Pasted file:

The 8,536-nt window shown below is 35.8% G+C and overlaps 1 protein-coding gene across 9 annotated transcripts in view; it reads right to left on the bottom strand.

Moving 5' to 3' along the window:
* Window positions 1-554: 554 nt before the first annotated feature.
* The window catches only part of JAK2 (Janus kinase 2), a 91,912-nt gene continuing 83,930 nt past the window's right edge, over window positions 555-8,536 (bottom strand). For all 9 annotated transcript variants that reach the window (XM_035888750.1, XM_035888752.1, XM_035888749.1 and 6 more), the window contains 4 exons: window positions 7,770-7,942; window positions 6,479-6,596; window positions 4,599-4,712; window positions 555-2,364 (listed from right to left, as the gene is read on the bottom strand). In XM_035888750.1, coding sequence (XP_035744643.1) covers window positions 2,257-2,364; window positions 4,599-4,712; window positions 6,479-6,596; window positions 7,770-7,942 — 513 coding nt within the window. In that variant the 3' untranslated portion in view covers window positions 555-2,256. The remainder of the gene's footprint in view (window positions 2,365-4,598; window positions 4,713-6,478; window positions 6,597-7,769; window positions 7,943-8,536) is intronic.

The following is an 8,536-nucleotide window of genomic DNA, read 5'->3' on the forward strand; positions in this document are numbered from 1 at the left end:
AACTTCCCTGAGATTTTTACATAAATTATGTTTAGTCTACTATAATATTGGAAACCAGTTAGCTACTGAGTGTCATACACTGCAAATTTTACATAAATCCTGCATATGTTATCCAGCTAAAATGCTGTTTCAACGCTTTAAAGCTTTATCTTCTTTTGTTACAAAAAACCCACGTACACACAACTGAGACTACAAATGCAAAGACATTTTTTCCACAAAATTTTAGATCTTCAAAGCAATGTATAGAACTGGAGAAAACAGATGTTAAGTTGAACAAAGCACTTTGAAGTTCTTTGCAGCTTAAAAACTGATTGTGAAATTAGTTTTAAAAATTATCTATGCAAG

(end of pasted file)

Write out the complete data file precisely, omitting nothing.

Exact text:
The 8,536-nt window shown below is 35.8% G+C and overlaps 1 protein-coding gene across 9 annotated transcripts in view; it reads right to left on the bottom strand.

Moving 5' to 3' along the window:
* Window positions 1-554: 554 nt before the first annotated feature.
* The window catches only part of JAK2 (Janus kinase 2), a 91,912-nt gene continuing 83,930 nt past the window's right edge, over window positions 555-8,536 (bottom strand). For all 9 annotated transcript variants that reach the window (XM_035888750.1, XM_035888752.1, XM_035888749.1 and 6 more), the window contains 4 exons: window positions 7,770-7,942; window positions 6,479-6,596; window positions 4,599-4,712; window positions 555-2,364 (listed from right to left, as the gene is read on the bottom strand). In XM_035888750.1, coding sequence (XP_035744643.1) covers window positions 2,257-2,364; window positions 4,599-4,712; window positions 6,479-6,596; window positions 7,770-7,942 — 513 coding nt within the window. In that variant the 3' untranslated portion in view covers window positions 555-2,256. The remainder of the gene's footprint in view (window positions 2,365-4,598; window positions 4,713-6,478; window positions 6,597-7,769; window positions 7,943-8,536) is intronic.

The following is an 8,536-nucleotide window of genomic DNA, read 5'->3' on the forward strand; positions in this document are numbered from 1 at the left end:
AACTTCCCTGAGATTTTTACATAAATTATGTTTAGTCTACTATAATATTGGAAACCAGTTAGCTACTGAGTGTCATACACTGCAAATTTTACATAAATCCTGCATATGTTATCCAGCTAAAATGCTGTTTCAACGCTTTAAAGCTTTATCTTCTTTTGTTACAAAAAACCCACGTACACACAACTGAGACTACAAATGCAAAGACATTTTTTCCACAAAATTTTAGATCTTCAAAGCAATGTATAGAACTGGAGAAAACAGATGTTAAGTTGAACAAAGCACTTTGAAGTTCTTTGCAGCTTAAAAACTGATTGTGAAATTAGTTTTAAAAATTATCTATGCAAG